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Compass Rene Herse Center Pulls

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Compass Rene Herse Center Pulls

Old 02-24-20, 03:31 AM
  #26  
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From the comments at https://www.renehersecycles.com/why-...erpull-brakes/

Ted Durant October 22, 2019 at 8:48 am # What’s the maximum practical tire width for Compass Centerpull brakes?

  • Jan Heine October 23, 2019 at 7:40 pm # 44 mm with fenders (and sufficient clearances) or 55 mm without fenders.
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Old 02-24-20, 03:47 AM
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Post splay

I meant to say that my builder brazed the front posts directly to the (sloping) fork crown. This makes the posts extremely rigid.
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Old 02-06-24, 05:18 AM
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Originally Posted by seamuis
Ive never purchased any of their branded components other than their tires, and have no idea where any of it is made, but something made in Taiwan is every bit as good or better as anything made in France back then. Your words seem to insinuate either poor quality, or not worth the price, solely based on where it’s made. Neither of which, as blanket statements, are true. As to what’s “overpriced”, is a matter of personal financial opinion, and more often than not, has little to do with actual quality. My Taiwan made VO handlebars and porteur rack as well as my Taiwan made Dia Compe 189 brake levers are fine quality. As are my Chinese made, Taiwanese owned H+Son rims. You’re welcome to express your opinion of course, but I think the OP will decide for themselves what’s ‘overpriced’ or not, and rightly so. I highly doubt the actual price is the main concern here. It’s more about ready to go right out of the box, or invest in restoration and refurbish.

I recently learned from someone i can say, and everyone here can if they knew who, that the Rene Herse Nivex is essentially made by a German living in Taiwan. The Rene Herse Centre Pull brakes, and the Grand Bois CP brakes are also designed by this same German. I don't know the name. it's supposed to be a secret as it appears.
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Old 02-10-24, 04:10 PM
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Originally Posted by Big in Japan
I meant to say that my builder brazed the front posts directly to the (sloping) fork crown. This makes the posts extremely rigid.
Who is the builder, if you don't mind mentioning?
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Old 02-24-24, 02:11 PM
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I'm quite late to the party, here, but thought I would throw-in my perspective, since I think I'm about to pull the trigger on a set of the RH brakes, along with the front rack which is designed to go with them. It's a lot of money to pay, and I'm hesitant/cognizant, on that score, for sure.

In my case, I'm having (another) custom frame built, and this one I want to be a very classically-styled randonneuse type affair. I have other bikes for other types of riding, and this one I want to be very singularly unique. The direct-mount center pull brakes seem like the way to go, and here's how I came to that conclusion:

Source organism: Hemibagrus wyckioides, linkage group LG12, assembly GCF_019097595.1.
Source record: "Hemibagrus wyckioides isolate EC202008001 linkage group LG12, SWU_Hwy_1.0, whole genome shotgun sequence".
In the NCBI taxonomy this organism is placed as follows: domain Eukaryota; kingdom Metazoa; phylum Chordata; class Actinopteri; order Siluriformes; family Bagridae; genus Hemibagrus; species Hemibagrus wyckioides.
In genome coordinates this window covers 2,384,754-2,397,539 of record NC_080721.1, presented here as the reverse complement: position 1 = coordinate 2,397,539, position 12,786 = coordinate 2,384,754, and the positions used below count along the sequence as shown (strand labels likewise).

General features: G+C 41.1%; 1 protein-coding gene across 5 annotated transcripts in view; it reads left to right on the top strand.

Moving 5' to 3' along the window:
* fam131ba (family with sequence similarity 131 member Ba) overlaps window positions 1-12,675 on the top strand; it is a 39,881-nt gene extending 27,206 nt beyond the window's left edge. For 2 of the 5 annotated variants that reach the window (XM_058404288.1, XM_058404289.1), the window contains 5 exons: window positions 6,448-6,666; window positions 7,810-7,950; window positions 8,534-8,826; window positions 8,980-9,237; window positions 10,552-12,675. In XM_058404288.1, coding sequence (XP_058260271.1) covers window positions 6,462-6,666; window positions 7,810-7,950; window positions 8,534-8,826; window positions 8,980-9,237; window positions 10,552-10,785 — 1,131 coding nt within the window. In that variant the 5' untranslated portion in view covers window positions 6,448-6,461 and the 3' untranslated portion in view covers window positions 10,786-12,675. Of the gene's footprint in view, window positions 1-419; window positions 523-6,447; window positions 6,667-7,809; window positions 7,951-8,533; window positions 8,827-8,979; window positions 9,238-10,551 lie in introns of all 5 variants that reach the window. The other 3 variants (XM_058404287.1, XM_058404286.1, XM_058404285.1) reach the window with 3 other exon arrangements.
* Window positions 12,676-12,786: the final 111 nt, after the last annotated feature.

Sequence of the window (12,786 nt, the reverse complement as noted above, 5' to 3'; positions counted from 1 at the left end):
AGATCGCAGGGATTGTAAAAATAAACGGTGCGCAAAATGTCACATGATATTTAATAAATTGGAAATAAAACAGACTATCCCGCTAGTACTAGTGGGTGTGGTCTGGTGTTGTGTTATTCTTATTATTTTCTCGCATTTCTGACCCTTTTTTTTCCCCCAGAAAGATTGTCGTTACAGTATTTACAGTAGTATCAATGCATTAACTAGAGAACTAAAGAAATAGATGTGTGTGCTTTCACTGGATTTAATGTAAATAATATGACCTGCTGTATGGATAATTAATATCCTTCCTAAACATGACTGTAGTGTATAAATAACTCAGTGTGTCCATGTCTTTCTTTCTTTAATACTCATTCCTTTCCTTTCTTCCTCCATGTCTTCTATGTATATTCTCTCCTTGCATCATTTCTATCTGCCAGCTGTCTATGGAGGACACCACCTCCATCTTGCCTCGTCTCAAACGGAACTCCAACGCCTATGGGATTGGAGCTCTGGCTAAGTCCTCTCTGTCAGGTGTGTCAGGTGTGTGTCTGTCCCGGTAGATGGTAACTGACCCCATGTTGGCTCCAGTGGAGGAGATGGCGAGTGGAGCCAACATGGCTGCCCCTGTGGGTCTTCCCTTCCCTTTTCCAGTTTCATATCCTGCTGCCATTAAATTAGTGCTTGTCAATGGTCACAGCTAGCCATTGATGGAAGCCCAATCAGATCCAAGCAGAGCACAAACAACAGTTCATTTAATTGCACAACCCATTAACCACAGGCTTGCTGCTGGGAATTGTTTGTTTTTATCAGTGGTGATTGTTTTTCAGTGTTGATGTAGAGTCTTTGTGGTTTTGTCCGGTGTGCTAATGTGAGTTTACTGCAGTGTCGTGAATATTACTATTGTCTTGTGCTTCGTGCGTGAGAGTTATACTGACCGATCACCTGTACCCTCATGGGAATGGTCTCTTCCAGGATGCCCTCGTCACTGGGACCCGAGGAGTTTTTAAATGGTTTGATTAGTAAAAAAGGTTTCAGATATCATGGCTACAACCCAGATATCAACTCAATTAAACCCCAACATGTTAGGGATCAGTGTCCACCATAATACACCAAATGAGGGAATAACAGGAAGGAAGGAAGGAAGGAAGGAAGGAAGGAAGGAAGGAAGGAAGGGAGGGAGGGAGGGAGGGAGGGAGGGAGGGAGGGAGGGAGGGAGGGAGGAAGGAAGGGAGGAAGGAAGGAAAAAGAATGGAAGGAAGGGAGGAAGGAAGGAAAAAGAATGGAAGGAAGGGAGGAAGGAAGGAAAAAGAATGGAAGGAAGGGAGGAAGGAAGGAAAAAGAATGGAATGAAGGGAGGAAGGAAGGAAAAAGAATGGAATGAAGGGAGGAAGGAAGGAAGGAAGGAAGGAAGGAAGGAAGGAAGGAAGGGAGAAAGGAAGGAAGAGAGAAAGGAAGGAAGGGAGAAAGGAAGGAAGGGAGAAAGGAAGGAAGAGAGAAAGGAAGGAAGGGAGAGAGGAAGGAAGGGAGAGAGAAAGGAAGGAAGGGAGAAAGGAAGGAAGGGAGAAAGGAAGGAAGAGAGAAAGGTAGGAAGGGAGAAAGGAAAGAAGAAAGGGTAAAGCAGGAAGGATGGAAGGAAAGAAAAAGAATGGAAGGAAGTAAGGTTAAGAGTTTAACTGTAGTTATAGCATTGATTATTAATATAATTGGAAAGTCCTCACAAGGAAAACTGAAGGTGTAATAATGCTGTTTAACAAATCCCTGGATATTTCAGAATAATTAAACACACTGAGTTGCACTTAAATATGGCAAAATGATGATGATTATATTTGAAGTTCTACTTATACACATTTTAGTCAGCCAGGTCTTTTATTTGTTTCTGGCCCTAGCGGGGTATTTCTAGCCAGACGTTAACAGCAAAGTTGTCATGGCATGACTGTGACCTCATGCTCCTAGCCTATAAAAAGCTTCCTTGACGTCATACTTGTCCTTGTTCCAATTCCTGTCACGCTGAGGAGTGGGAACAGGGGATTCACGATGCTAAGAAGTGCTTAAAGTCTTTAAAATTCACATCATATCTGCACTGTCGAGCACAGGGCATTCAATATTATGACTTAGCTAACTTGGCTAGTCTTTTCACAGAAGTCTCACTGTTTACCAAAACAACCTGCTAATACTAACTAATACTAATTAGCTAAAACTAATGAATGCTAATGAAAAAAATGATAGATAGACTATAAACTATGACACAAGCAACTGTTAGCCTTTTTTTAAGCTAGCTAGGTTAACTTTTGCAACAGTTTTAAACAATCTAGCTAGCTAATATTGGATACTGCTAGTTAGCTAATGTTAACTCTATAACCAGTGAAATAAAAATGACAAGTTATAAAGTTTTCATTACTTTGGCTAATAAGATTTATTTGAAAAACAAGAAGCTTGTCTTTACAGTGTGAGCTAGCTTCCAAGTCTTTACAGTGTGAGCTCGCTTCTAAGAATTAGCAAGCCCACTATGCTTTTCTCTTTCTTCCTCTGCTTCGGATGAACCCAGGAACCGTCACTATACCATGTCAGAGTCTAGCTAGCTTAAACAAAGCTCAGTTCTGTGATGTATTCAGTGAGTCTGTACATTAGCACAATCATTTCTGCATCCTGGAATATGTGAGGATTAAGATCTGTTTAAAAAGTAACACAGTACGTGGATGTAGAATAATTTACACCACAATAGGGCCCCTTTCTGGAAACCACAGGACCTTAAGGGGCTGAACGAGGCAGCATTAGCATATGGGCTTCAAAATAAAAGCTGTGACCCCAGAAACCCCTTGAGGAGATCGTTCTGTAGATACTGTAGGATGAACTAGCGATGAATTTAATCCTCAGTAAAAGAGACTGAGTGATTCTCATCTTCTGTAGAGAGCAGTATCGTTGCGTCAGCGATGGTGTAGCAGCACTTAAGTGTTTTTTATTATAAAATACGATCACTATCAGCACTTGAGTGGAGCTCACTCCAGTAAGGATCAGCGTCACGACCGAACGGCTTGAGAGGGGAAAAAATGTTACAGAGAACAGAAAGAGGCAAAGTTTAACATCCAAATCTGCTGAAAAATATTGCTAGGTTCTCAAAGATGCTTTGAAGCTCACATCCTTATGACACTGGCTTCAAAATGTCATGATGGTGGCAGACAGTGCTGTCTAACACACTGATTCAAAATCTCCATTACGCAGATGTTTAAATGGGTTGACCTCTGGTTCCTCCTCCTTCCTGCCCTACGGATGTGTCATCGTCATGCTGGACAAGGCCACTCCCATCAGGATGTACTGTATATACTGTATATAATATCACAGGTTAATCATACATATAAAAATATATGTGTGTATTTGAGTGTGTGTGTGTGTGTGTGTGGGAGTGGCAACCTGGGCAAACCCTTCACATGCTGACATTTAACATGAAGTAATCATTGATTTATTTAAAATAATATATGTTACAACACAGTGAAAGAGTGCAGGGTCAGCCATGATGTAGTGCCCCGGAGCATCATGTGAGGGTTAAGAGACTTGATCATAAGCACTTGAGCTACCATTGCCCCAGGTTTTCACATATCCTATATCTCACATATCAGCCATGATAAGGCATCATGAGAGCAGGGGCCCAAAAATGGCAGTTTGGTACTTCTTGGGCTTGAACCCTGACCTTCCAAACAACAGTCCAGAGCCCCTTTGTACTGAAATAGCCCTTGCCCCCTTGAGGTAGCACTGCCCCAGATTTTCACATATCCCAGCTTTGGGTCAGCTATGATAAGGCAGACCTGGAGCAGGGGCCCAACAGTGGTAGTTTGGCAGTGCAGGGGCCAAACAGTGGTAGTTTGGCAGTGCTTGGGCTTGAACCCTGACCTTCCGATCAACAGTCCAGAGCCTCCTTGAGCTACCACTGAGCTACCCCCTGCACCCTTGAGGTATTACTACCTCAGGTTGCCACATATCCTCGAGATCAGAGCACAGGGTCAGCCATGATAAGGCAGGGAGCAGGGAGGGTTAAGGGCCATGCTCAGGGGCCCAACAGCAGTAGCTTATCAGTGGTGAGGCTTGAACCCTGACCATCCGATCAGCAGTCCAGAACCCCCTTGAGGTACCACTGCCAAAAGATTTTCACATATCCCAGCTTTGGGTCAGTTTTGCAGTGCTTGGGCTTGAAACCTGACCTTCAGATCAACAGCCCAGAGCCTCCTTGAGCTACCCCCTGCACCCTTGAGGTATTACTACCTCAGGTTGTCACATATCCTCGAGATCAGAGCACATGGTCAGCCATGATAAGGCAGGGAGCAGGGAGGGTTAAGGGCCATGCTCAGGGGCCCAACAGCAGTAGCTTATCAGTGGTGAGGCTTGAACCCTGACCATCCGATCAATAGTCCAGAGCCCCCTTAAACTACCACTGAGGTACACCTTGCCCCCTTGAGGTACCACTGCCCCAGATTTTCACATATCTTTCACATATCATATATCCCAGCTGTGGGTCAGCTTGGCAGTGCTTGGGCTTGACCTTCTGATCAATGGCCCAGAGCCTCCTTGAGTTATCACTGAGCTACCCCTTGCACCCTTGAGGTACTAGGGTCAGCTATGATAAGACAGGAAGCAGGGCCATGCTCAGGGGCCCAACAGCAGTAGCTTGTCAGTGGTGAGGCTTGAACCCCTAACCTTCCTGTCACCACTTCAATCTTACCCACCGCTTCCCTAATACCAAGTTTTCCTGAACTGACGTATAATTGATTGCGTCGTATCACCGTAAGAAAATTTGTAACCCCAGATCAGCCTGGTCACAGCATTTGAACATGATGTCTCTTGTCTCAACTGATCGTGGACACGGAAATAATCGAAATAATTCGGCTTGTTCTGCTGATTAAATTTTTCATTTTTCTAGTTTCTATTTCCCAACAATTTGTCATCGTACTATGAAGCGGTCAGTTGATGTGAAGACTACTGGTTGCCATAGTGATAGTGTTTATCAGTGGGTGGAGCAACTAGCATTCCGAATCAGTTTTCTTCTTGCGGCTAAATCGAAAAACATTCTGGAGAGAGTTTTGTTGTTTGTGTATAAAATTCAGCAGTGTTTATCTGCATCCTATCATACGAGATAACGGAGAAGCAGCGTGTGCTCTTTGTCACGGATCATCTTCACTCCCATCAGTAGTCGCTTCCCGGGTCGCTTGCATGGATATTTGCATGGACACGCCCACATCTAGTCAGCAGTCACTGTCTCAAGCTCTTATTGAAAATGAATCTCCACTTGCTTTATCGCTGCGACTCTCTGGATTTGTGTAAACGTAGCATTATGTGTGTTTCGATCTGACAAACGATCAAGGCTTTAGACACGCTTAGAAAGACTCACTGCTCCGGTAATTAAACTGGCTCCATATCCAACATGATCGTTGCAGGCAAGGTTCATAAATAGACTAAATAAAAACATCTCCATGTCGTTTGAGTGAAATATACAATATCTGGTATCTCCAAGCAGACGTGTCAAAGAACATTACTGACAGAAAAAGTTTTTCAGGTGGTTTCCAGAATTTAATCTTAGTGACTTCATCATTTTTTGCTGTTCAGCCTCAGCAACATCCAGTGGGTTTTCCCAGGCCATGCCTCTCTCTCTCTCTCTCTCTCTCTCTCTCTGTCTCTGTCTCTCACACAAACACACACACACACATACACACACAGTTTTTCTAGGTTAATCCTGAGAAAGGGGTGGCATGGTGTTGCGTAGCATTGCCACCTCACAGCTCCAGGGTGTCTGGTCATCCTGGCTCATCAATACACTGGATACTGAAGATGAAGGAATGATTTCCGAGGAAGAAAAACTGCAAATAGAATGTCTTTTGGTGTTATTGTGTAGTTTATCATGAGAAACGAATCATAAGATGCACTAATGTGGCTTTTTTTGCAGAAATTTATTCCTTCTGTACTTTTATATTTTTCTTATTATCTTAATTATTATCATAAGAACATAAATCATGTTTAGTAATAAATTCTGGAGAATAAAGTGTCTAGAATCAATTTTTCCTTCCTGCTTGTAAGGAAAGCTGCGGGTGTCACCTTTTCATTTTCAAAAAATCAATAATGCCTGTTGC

* I could go with cantilever brakes, but I already have a bike with cantilevers. The new bike won't ever be outfitted with tires >38mm, for "mostly road" type riding. So cantilevers brakes aren't really "needed" for tire clearance.
* I could easily go with plain-'ol side-pull calipers, but I definitely want a front rack, and there just aren't many lightweight, nice looking options that pair-up with a center-mounted, side-pull caliper brake.
* There is the Paul Racer, which I think is a great option, but to my eye it's a bit fugly, more expensive, and -- again -- won't play nice with any rack that I know of.

As per all the observations about simply grabbing a set of Mafac RAIDs: sure, I totally agree. Basically the same brake. As much as I do enjoy tinkering endlessly on bikes and parts, I don't need to "save" the (relatively) smallish sum that I'd save by going that route. I'd rather just get something that's ready to go out of the box, and probably made with slightly better materials and techniques. I'm buying into that latter notion without supporting evidence of any kind, just for the record. Point being: I feel that if I am going down this path, of taking this project on, I'm not going to split hairs over the marginal difference between the cost of the RH brakes versus restoring (to my satisfaction) a set of old Mafacs. In that equation I also factor in the hassle and headache of having to track down the brakes (they aren't THAT common), get them working well and looking good, etc.

I read some other comments here, about parts such as the RH brakes being about "replicating" a particular look & feel -- in this case, low trail type French touring bikes. Personally, I think it's possible to reach into the past and pull forward all the best aspects of what those bikes were, without specifically "replicating" them, just for the sake of having an identical look. I don't like low trail steering, and have no intention of going that way. I'm also not trying to build a museum piece. This will be a practical bike that I will most definitely ride a lot. It will be a modern bike, with a modern design, outfitted with parts that make sense for the types of riding I enjoy. The look and feel is definitely a part of that, for me. There's just *something* about the way it feels to be out on a long ride, and to appreciate the beauty and history of the bike you're on. For me that's a necessary component of the experience, and one for which I'm willing to pay and perhaps even sacrifice a *tiny* little bit of practicality, if I can do so in a way that doesn't overall detract from the function of the bike as a whole, and it adds in a meaningful way to the way the bike feels (to me).